The authors of the CIA history, Gregory Pedlow and Donald Welzenbach, said the site was nicknamed "Paradise Ranch," or simply the Ranch, to make it sound more attractive to the test project's workers. The first U-2 test flight took place at Area 51 on Aug. 4, 1955, and over the years that followed, the site was used for training U-2 pilots.
The Groom Lake facility was also used for development of the U-2 spy plane's successors, including the Lockheed A-12 Oxcart and the D-21 Tagboard. Later on, Area 51 served as a test site for the F-117 stealth fighter. To this day, the area surrounding the facility has been closely guarded, and the airspace is off-limits to civilian air traffic.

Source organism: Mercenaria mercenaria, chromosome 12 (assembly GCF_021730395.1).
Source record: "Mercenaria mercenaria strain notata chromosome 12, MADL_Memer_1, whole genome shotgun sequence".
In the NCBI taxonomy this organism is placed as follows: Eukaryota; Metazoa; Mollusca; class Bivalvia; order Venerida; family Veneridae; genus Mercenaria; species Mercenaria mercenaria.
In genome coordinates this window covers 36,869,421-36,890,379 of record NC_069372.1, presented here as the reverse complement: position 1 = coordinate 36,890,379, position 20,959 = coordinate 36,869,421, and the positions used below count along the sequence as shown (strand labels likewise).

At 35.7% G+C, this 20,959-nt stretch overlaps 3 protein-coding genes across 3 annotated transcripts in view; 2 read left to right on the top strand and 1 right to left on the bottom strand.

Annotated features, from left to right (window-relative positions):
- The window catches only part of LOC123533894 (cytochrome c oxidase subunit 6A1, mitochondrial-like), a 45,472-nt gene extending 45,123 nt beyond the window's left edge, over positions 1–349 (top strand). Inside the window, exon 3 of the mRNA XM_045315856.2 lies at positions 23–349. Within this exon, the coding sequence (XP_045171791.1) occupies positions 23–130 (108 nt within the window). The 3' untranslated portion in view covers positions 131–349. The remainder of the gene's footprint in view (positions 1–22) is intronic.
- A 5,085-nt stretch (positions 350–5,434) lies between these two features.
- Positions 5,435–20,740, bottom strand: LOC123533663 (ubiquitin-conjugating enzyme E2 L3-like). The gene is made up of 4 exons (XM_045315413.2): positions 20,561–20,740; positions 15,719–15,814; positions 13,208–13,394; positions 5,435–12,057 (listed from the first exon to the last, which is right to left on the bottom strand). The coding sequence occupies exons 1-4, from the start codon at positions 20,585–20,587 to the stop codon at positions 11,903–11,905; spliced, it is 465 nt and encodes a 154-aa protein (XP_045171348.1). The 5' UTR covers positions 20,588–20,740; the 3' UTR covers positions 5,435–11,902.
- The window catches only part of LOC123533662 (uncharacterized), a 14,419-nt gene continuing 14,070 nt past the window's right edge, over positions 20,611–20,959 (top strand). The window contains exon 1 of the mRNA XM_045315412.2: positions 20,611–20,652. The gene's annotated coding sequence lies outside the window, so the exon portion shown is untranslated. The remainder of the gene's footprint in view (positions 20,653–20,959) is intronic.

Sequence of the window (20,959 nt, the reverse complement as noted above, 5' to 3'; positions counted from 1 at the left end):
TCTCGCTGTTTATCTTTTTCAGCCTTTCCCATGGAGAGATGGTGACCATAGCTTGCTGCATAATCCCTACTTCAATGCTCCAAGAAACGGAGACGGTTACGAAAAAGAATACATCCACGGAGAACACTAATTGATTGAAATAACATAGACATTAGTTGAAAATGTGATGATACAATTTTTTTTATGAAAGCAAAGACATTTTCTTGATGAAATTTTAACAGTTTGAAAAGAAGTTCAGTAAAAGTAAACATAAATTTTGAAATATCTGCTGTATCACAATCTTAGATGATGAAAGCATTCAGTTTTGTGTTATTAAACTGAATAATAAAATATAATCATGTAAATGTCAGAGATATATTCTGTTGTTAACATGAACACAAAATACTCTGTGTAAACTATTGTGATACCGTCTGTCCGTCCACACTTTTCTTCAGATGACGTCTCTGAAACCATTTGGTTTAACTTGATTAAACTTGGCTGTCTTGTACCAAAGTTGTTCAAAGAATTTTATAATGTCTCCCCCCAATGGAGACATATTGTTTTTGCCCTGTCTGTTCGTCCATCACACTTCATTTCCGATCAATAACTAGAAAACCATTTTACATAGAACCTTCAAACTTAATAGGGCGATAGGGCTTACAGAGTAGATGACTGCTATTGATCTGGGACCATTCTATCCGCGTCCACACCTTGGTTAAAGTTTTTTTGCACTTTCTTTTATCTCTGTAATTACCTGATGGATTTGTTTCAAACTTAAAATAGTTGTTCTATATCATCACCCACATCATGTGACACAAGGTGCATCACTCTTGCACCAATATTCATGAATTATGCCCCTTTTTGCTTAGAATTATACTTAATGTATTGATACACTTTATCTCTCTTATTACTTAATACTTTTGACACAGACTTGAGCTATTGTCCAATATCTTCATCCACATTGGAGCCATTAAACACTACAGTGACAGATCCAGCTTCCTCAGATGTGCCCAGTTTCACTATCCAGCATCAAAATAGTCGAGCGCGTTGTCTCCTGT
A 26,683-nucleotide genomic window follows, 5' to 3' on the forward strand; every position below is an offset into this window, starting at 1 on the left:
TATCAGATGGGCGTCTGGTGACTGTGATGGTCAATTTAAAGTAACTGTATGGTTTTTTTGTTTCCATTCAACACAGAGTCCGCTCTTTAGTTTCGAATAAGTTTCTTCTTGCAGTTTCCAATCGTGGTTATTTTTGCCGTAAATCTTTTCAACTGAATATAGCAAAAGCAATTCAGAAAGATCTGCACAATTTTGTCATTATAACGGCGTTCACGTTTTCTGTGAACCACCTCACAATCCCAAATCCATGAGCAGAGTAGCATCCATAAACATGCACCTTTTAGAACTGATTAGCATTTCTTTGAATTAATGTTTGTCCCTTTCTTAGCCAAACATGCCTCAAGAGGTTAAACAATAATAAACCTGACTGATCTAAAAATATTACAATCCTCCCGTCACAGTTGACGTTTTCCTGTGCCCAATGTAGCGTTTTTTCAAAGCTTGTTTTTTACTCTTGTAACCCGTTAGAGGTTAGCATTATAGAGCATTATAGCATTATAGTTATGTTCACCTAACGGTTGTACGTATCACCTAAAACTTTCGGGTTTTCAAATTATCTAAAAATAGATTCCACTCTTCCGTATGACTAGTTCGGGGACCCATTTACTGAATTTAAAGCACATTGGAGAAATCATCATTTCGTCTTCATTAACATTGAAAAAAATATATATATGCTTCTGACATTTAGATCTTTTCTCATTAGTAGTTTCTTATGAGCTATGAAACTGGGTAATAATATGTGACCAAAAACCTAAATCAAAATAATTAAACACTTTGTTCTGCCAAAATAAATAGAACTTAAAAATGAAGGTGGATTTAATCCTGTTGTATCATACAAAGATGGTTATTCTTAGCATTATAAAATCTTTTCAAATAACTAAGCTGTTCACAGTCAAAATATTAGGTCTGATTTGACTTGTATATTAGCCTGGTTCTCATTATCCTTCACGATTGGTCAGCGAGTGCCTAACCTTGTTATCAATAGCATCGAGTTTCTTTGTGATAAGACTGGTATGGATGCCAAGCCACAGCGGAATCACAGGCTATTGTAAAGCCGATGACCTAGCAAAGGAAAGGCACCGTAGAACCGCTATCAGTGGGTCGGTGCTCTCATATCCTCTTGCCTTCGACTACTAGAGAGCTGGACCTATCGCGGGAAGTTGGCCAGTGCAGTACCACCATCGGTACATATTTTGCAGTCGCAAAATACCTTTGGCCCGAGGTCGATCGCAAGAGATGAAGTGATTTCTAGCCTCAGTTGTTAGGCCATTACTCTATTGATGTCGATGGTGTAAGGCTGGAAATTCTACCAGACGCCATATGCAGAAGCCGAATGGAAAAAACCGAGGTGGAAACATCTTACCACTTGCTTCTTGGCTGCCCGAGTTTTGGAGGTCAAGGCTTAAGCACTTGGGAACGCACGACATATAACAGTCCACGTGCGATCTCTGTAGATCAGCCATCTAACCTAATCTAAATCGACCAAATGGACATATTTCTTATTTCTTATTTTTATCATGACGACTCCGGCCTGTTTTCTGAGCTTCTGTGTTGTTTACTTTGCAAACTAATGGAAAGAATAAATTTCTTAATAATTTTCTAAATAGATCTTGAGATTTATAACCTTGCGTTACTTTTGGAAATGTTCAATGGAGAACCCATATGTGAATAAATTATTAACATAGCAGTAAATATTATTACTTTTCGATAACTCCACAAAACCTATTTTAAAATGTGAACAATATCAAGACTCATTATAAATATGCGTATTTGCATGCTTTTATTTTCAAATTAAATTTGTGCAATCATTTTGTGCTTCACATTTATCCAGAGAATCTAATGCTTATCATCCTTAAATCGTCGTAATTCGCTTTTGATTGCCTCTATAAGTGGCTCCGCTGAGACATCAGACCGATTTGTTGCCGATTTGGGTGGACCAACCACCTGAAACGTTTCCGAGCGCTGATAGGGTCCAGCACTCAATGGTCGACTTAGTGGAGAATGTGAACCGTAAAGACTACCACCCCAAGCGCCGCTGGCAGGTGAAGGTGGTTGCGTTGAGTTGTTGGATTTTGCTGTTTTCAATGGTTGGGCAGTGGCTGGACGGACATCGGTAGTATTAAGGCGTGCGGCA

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Such high levels of secrecy, combined with the occasional sightings of strange aircraft, have fueled UFO tales for decades. For example, in a 2011 book titled "Area 51," investigative journalist Annie Jacobsen quoted her sources as saying that wreckage from the Roswell UFO incident ended up at Area 51 for study.
As one would expect, the CIA book makes no mention of Roswell or alien spacecraft.
—By Alan Boyle, NBC News